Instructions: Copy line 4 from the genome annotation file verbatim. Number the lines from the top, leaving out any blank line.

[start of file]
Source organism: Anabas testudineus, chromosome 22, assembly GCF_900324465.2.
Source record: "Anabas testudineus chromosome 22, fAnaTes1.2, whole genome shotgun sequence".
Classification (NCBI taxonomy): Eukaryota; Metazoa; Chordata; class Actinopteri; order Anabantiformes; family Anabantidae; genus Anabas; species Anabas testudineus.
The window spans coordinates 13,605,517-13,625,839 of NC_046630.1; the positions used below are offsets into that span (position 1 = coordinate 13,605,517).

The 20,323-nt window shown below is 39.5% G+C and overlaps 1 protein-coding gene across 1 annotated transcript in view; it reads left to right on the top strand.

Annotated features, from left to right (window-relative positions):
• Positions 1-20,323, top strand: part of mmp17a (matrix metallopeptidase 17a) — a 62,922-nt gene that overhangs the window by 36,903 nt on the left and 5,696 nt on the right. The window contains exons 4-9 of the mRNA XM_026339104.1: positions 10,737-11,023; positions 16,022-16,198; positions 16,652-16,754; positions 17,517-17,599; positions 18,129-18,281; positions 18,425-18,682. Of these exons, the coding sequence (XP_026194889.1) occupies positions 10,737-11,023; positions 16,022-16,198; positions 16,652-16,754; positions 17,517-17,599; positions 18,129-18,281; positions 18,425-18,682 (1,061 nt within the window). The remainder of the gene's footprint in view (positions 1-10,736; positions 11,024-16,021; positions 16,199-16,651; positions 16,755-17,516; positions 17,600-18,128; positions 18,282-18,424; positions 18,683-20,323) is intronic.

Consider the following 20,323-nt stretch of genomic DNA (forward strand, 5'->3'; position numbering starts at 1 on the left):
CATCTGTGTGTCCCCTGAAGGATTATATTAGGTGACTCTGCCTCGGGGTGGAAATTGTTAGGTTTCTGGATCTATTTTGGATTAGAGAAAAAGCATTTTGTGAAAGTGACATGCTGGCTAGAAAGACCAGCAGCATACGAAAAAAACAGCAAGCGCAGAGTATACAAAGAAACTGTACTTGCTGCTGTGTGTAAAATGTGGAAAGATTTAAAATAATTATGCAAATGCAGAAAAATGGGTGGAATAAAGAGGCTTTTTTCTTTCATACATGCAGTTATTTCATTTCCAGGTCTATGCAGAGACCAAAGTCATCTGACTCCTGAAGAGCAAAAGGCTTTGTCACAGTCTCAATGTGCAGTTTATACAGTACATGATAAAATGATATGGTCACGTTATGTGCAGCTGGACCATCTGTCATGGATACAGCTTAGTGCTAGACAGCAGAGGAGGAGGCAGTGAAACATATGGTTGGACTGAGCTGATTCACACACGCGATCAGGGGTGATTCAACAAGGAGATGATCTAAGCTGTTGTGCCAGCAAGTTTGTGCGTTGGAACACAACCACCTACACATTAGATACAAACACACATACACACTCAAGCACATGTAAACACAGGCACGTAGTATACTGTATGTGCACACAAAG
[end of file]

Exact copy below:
The window spans coordinates 13,605,517-13,625,839 of NC_046630.1; the positions used below are offsets into that span (position 1 = coordinate 13,605,517).